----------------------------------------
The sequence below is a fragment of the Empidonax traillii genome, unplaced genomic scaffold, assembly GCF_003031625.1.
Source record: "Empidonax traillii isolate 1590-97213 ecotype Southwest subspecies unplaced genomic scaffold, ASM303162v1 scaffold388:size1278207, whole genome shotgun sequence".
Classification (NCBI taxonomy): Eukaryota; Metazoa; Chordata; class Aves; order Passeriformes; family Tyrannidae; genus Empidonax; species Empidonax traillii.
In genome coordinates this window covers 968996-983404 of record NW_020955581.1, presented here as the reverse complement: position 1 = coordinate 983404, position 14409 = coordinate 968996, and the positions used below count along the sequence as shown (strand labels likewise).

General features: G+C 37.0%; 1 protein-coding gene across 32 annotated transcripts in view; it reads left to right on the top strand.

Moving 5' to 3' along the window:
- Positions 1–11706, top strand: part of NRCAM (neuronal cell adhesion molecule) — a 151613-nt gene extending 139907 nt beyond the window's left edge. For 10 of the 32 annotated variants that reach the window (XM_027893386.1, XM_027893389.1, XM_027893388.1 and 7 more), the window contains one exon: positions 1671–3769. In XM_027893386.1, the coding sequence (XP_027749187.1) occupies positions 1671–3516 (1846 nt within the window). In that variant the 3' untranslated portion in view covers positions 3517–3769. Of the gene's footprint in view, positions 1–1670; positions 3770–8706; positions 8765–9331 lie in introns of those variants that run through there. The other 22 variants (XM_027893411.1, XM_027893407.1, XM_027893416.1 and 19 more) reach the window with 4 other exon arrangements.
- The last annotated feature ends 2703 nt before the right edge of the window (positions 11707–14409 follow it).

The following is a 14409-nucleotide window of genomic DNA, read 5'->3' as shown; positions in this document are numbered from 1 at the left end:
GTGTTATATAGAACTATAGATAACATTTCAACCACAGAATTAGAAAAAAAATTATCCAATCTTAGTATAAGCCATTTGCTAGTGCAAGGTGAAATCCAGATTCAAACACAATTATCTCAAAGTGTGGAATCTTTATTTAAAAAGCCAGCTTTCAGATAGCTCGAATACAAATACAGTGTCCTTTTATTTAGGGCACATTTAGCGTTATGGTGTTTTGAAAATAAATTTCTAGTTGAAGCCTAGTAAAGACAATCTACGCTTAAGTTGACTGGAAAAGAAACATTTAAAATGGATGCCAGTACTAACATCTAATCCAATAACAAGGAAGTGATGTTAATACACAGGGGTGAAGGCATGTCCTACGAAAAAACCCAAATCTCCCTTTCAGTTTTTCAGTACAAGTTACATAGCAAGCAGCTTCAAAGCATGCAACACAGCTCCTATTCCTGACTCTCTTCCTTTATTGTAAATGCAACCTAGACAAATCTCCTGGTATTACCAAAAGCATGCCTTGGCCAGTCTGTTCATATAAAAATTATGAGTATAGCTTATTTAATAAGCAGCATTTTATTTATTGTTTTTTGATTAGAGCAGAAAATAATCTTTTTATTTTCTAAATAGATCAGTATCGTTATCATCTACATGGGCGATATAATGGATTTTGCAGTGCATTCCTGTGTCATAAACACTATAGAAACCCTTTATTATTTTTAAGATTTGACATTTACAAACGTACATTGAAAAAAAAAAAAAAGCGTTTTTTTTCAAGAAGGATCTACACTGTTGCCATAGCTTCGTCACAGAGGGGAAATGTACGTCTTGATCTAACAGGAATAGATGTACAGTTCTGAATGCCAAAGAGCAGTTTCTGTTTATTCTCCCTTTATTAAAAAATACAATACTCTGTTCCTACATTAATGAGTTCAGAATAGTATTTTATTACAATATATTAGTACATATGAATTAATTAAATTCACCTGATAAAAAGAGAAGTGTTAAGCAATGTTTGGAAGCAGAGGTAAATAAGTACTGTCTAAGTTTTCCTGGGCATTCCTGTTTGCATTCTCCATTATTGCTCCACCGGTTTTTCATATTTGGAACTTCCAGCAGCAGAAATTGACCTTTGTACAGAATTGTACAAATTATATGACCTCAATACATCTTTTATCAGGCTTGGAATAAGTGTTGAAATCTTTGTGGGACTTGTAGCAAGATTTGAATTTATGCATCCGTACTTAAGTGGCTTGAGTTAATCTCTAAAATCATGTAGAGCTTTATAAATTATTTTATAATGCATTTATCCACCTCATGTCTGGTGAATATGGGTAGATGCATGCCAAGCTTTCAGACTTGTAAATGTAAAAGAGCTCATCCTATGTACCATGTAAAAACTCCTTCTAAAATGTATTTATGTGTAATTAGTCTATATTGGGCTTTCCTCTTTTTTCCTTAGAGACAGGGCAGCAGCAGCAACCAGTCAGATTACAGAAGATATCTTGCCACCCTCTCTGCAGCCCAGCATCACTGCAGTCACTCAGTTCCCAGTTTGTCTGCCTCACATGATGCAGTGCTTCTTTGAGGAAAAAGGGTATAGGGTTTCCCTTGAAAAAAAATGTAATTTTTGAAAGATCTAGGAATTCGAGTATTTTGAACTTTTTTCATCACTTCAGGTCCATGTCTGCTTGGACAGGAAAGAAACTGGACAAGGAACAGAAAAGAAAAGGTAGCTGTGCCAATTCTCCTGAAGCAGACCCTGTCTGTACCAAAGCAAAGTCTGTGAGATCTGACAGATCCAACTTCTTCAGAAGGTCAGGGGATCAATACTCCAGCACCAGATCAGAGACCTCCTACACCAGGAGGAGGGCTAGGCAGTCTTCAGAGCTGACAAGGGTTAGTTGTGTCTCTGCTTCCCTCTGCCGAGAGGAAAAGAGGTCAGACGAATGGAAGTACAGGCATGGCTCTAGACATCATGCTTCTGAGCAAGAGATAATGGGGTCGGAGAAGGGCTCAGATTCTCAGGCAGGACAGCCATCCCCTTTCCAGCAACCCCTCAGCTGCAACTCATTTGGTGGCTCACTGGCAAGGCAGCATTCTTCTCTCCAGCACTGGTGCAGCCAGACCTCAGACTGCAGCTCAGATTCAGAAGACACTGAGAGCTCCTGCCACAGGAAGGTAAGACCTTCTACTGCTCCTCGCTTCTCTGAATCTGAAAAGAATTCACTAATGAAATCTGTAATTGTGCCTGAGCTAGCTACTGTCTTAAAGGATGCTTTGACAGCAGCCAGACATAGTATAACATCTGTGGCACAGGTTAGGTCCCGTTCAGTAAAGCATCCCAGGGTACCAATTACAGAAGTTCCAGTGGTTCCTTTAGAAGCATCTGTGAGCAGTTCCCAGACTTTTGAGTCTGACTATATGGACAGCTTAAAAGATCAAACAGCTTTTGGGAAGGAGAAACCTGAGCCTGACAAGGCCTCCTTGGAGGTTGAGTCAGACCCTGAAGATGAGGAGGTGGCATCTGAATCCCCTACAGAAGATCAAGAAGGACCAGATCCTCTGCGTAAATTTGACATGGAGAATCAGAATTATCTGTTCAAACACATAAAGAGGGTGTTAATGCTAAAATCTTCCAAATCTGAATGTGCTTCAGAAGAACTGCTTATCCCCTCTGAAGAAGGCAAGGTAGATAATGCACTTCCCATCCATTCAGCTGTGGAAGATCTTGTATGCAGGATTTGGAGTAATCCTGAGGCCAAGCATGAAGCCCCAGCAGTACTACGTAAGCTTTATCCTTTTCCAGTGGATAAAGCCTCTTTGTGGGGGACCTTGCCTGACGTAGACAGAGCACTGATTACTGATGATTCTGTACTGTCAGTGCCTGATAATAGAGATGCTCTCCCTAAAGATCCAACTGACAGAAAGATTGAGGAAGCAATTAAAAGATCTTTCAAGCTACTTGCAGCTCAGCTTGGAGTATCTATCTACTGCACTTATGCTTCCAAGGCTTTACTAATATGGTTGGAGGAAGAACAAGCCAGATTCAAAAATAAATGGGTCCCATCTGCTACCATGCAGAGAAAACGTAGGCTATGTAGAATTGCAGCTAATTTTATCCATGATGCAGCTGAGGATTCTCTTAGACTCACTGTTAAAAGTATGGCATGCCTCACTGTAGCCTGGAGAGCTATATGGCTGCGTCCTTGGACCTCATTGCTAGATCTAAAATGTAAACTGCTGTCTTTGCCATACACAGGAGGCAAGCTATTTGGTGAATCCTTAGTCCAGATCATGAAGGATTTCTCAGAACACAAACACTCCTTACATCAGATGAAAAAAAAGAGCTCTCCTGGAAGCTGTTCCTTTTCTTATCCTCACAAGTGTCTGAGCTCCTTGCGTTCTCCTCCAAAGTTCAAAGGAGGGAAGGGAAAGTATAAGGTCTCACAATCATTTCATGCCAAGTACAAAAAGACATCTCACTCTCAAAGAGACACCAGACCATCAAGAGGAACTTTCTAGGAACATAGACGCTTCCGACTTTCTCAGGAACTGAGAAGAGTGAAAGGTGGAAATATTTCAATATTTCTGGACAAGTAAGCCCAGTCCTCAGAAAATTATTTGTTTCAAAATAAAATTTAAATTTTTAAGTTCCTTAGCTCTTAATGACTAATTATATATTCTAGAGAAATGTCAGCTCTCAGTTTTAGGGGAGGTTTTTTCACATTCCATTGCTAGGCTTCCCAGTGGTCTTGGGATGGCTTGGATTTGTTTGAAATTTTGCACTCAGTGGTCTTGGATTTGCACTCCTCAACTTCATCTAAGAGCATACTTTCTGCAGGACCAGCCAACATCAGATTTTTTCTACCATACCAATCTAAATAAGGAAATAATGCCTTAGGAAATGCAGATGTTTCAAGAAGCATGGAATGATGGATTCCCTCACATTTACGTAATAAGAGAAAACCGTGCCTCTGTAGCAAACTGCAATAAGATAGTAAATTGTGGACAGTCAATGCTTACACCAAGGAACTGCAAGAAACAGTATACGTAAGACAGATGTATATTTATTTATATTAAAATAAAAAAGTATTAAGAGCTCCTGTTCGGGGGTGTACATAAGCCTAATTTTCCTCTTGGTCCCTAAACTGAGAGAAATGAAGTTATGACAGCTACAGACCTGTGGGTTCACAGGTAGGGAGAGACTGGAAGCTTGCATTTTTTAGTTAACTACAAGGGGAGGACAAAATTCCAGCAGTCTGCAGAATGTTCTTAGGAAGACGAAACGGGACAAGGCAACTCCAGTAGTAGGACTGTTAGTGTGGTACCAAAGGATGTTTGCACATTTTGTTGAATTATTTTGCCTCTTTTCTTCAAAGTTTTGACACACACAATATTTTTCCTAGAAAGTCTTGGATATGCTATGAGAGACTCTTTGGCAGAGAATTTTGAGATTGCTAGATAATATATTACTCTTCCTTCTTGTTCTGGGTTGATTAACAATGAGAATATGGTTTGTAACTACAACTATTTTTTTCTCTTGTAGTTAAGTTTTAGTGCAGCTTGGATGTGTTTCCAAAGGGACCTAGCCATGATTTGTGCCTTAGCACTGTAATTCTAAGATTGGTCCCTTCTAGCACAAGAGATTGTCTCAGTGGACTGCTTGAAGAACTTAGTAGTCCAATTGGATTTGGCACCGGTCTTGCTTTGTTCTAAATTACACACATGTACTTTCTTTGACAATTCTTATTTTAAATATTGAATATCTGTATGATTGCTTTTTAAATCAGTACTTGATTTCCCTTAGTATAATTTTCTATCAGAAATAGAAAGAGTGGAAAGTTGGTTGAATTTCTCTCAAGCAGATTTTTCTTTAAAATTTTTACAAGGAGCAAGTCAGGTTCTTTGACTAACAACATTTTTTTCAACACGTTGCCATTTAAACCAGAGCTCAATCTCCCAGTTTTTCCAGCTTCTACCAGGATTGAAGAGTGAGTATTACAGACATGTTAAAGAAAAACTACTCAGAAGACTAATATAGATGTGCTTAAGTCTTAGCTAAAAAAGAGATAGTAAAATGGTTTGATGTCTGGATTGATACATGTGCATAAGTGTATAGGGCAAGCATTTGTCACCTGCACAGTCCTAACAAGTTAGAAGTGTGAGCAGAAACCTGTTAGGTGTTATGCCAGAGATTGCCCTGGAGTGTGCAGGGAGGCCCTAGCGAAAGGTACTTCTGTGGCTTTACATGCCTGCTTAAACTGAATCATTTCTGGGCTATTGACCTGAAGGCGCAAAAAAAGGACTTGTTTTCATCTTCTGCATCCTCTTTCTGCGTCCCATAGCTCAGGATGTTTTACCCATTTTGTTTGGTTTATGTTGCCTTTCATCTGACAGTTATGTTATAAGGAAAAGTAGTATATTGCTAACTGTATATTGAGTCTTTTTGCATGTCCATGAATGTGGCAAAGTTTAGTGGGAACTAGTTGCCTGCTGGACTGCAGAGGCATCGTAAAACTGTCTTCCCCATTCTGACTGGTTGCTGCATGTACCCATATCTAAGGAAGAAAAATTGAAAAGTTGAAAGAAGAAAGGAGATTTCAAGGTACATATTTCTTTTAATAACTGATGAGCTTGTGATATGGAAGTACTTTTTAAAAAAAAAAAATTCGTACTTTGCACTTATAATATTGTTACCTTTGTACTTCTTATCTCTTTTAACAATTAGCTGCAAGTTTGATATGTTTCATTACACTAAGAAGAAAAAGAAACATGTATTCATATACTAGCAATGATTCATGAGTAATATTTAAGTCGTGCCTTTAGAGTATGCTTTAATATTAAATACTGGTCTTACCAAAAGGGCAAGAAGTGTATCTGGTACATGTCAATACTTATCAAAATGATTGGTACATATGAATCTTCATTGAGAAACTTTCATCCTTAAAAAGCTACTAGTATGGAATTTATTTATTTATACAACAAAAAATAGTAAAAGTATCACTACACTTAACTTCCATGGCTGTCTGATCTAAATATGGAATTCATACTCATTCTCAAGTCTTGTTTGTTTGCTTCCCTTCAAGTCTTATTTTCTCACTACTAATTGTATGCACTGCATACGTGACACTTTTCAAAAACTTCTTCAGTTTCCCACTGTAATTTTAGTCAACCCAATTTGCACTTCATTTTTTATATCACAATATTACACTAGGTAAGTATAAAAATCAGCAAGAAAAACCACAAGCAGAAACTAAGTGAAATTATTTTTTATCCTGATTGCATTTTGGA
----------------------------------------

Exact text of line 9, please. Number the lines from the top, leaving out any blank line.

The following is a 14409-nucleotide window of genomic DNA, read 5'->3' as shown; positions in this document are numbered from 1 at the left end: